As we have discussed earlier, there are many who do not care for the content of these passages and therefore stamp “Israel Only” across its pages and skip ahead to the more palatable Romans 12, excepting some verses that they enjoy in Romans 10. We have already seen the folly of this in our study on God’s dealings with the Pharaoh, a Gentile, and have concluded that, despite the ridiculous objections of some, this passage is a declaration of God’s dealings with men universally (cf. Rom. 9:16).
But if Paul’s illustration utilizing the Pharaoh was not enough to convince us of the universality of this text, the apostle makes this point crystal clear at the end of his most difficult passage concerning the sovereignty of God, viz. vv. 9:19-23, writing, “What if God [did these things] … to make known the riches of his glory for vessels of mercy, which he has prepared beforehand for glory—even us whom he has called, not from the Jews only but also from the Gentiles?” (vv. 9:22-24). Paul demonstrates in these verses that not only are the Gentiles included in his election, but that God had deemed it that some Gentiles, just like some Jews, would be vessels of mercy and some would be vessels of wrath beforehand, i.e. before the foundation of the world (cf. Eph. 1:4).
Then there are others who object, “This is hypothetical; the apostle makes this so by using ‘what if’ at the beginning of his declaration.” This objection is ridiculous as well, for it is obvious that, one, the form of the question is a rhetorical response to the haughty who think themselves wise enough to question God in v. 9:19, two, the previous context of vv. 9:6-18 drives us to the apostle’s present conclusion, and three, the apostle’s quotation from Hosea serves to demonstrate the point that he had just made in vv. 9:19-24. He writes:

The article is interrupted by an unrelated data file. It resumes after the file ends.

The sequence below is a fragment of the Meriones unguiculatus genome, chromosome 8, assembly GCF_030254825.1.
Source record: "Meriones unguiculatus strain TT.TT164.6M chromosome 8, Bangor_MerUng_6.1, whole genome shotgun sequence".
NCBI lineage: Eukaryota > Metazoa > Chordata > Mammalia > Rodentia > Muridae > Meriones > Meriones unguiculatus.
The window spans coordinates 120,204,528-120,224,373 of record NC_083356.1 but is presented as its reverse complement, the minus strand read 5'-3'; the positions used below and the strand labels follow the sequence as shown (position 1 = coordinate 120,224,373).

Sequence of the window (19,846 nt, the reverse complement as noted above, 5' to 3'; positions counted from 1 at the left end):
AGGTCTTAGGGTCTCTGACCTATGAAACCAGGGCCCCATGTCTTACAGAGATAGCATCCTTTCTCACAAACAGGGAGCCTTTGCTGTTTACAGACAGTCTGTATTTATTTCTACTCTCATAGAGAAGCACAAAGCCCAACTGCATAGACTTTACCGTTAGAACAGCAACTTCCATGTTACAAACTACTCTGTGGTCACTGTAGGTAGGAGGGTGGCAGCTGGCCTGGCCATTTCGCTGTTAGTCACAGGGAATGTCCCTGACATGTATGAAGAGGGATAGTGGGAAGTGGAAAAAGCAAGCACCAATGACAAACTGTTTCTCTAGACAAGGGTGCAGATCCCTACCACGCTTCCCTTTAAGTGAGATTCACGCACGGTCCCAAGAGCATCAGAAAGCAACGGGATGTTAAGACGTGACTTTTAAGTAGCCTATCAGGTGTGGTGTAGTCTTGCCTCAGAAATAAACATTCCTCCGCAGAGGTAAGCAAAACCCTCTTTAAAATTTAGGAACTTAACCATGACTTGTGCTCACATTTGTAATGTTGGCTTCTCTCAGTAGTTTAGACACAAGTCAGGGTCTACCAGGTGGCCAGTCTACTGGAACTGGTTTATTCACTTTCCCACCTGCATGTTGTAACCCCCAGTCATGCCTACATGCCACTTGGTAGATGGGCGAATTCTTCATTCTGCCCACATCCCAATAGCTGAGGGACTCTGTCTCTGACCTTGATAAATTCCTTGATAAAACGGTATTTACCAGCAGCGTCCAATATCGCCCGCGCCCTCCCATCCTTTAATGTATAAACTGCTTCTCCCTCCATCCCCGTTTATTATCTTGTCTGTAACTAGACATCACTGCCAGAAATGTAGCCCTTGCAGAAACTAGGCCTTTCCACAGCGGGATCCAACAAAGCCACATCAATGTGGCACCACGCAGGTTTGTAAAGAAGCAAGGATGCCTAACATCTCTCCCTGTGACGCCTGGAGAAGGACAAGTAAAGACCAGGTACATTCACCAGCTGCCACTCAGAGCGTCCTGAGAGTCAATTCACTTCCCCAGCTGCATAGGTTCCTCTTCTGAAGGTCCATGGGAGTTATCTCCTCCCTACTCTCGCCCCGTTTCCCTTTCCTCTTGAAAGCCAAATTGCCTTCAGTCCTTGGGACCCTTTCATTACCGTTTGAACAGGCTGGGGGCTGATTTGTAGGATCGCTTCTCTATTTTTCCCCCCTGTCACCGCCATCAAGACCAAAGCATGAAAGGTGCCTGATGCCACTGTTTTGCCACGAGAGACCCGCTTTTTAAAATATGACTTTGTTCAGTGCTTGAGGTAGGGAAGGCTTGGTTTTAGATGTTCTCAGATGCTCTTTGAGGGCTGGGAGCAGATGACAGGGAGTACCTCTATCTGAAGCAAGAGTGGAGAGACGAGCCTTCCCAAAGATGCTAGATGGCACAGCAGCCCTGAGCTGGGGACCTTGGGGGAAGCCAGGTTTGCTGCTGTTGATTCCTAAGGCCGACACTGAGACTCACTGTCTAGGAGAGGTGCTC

As indeed he says in Hosea, “Those who were not my people I will call ‘my people,’ and her who was not beloved I will call ‘beloved.’ And in the very place where it was said to them, ‘You are not my people,’ there they will be called ‘sons of the living God’” (vv. 9:25, 26; cf. Hos. 2:23).
In this, Paul demonstrates, not only that God calls Gentiles to be his children, but that it has always been the intention of his Promise to call out a people that consisted of both Jews and Gentiles to himself.
This calling of both the Jew and Gentile to sonship has nothing to do with the disobedience of Israel or with the worthiness of the Gentiles, but it has everything to do with the good and sovereign pleasure of God. Before we as Gentiles boast over Israel and before we ridicule them for their Old Testament follies and their murder of the Messiah, we must behold and accept the silencing doctrine of God’s election. Were is not for God’s grace and his sustaining power, we who are the called would certainly become like Sodom and Gomorrah (cf. 9:29). Praise him!
Categories: Fridy Night Bible Study